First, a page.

Is my pet too chubby?

Posted by Dr Claire Jenkins on Mar 8, 2017 7:53:54 PM
Dr Claire Jenkins

This is the most common question I get asked, but also one I don’t get asked about nearly enough. Confused? I don't blame you.

Basically, what I mean is, often pet owners don’t actually want the real answer. Especially when the answer is yes.

The concept of 'healthy weight' can be confusing for humans and animals alike. Mostly, because we are all individuals with slightly (or hugely) differing nutritional requirements when it comes to being 'healthy', or having a 'healthy weight'. So going off numbers to evaluate weight initially really is no benefit to anyone.

The only way to determine a healthy weight is to look, and feel. Veterinarians use a system called the Body Condition Score (BCS) to grade their patients size which on a scale of 1-9 goes from underweight to overweight. The ideal healthy weight score is around 4-5.

Basically, you should be able to feel your pet’s ribs, but there should be a small layer of fat covering the top of them (without the fat layer they are too bony!). You should also be able to see a distinct waist which pinches in behind the ribs and finally when you look at your mate side on, there is also ideally a ‘tummy tuck’- this just means the tummy goes upwards towards the pelvis.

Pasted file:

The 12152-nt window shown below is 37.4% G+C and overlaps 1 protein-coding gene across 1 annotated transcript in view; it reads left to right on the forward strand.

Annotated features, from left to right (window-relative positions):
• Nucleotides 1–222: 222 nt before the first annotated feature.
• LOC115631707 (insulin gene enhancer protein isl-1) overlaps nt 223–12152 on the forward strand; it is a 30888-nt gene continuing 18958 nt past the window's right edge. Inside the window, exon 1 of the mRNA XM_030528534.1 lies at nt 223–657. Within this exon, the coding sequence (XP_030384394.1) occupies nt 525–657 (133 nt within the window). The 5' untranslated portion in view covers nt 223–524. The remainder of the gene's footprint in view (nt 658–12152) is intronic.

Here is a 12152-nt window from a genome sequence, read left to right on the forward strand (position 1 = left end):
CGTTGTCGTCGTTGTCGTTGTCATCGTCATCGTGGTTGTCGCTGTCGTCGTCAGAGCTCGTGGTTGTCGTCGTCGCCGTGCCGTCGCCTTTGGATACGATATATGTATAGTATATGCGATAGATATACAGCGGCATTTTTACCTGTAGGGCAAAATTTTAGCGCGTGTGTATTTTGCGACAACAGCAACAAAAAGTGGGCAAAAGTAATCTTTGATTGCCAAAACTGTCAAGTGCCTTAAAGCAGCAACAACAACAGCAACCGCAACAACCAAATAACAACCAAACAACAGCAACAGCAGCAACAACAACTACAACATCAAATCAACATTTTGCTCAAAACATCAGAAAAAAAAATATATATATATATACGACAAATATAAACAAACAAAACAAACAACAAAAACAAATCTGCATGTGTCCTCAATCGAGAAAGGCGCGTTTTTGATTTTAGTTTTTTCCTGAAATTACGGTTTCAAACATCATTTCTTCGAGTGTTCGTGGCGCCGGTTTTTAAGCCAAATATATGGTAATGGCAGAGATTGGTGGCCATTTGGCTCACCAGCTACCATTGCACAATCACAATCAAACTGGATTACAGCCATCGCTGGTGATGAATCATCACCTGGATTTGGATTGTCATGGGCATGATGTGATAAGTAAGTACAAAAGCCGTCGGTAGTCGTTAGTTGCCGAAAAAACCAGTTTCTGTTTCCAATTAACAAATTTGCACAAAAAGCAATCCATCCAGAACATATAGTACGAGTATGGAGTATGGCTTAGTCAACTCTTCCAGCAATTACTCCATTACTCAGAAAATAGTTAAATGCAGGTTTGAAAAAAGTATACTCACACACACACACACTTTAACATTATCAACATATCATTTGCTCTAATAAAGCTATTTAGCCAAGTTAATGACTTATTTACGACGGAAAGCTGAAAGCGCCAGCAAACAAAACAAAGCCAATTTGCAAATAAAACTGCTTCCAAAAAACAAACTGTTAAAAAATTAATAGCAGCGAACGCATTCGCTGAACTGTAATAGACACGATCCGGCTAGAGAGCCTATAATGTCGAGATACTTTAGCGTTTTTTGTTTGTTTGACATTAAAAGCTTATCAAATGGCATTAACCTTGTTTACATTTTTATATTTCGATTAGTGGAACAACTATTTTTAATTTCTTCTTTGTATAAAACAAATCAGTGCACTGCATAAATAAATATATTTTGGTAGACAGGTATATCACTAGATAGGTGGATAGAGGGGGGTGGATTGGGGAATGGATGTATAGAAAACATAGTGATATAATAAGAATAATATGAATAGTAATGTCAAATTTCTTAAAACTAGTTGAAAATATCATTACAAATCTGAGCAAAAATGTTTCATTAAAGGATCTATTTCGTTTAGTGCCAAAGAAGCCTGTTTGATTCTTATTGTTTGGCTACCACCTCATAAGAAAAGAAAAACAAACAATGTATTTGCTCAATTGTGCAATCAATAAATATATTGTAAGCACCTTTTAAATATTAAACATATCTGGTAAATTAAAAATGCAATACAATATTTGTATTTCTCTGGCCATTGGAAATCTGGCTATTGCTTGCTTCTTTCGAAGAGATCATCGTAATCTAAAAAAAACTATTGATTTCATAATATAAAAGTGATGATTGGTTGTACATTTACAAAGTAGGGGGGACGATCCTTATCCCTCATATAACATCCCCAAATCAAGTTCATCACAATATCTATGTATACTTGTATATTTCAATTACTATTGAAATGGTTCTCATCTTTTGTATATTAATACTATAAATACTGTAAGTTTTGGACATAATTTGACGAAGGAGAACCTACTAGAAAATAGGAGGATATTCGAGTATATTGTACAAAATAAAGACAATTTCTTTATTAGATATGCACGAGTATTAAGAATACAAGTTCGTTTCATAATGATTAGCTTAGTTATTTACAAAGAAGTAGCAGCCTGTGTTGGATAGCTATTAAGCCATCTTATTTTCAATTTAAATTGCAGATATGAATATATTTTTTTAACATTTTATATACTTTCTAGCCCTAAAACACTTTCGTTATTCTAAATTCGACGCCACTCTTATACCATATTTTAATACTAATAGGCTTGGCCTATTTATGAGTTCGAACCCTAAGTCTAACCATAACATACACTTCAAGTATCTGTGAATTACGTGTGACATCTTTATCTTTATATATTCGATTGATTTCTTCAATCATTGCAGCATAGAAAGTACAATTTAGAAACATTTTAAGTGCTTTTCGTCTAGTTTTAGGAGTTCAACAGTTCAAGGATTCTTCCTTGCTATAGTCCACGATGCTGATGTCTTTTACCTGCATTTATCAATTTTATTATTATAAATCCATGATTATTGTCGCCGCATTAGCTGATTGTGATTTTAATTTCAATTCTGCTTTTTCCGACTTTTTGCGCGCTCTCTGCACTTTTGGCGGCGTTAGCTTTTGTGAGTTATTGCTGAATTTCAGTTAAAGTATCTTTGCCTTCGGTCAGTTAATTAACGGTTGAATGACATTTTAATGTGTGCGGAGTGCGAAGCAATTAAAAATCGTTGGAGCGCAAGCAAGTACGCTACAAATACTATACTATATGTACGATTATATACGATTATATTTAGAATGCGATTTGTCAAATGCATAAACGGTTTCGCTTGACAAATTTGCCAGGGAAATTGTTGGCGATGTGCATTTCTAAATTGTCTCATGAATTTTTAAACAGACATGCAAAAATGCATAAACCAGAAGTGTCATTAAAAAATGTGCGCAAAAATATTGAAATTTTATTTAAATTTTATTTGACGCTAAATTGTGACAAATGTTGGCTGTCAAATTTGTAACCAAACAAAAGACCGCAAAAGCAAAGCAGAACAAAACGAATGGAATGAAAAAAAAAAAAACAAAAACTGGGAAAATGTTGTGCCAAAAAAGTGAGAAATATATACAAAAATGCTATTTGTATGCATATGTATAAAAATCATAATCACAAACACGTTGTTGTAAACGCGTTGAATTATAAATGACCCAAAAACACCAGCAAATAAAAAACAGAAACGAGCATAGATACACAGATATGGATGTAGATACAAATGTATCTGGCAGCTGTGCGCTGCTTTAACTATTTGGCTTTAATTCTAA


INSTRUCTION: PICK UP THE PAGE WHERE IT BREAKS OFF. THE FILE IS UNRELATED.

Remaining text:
So have a go at home and see if you can answer the question yourself. If you think your pet is overweight, a simple solution is a small reduction in the amount you feed them (ie 10%). But if this isn’t effective, you really need to speak to a Veterinarian (or consult me!) to get a plan in place so your mate can get to a healthy weight.

So why does it matter anyway? We know that being overweight causes more pain in arthritic pets (did you know weight loss alone in overweight arthritic dogs is one of the most effective measures to reduce pain?), and is associated with heart disease, diabetes (also making it harder to treat), liver disease and more. Not to mention overweight dogs and cats can’t move as well, can’t groom as well and fat pockets and rubbing of skin leads to increased risk of skin infections.

Yeah, your dog might be very happy being overweight, but… imagine how happy (and potentially longer-living!) they could be at a healthy weight? And isn’t that what we all want? Healthier and happier pets.

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Topics: weight management, healthy weight for my pet, Behaviour, Diet